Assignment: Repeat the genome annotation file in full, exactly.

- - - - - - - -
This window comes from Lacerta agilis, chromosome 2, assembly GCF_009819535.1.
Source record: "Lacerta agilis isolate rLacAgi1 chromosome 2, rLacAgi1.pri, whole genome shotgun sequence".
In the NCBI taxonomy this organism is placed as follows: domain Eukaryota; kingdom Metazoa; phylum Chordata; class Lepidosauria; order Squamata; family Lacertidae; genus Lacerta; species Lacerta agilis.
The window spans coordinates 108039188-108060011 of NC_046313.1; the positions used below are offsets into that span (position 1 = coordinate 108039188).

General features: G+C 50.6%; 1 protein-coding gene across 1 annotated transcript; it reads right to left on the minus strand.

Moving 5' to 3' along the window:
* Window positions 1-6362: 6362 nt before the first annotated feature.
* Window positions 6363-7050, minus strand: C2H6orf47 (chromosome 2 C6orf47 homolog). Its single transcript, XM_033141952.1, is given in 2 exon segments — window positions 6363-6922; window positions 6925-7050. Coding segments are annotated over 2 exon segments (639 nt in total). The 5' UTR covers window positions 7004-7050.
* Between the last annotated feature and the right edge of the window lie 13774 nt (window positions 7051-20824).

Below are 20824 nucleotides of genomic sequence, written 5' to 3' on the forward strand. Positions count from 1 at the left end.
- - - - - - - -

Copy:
This window comes from Lacerta agilis, chromosome 2, assembly GCF_009819535.1.
Source record: "Lacerta agilis isolate rLacAgi1 chromosome 2, rLacAgi1.pri, whole genome shotgun sequence".
In the NCBI taxonomy this organism is placed as follows: domain Eukaryota; kingdom Metazoa; phylum Chordata; class Lepidosauria; order Squamata; family Lacertidae; genus Lacerta; species Lacerta agilis.
The window spans coordinates 108039188-108060011 of NC_046313.1; the positions used below are offsets into that span (position 1 = coordinate 108039188).

General features: G+C 50.6%; 1 protein-coding gene across 1 annotated transcript; it reads right to left on the minus strand.

Moving 5' to 3' along the window:
* Window positions 1-6362: 6362 nt before the first annotated feature.
* Window positions 6363-7050, minus strand: C2H6orf47 (chromosome 2 C6orf47 homolog). Its single transcript, XM_033141952.1, is given in 2 exon segments — window positions 6363-6922; window positions 6925-7050. Coding segments are annotated over 2 exon segments (639 nt in total). The 5' UTR covers window positions 7004-7050.
* Between the last annotated feature and the right edge of the window lie 13774 nt (window positions 7051-20824).

Below are 20824 nucleotides of genomic sequence, written 5' to 3' on the forward strand. Positions count from 1 at the left end.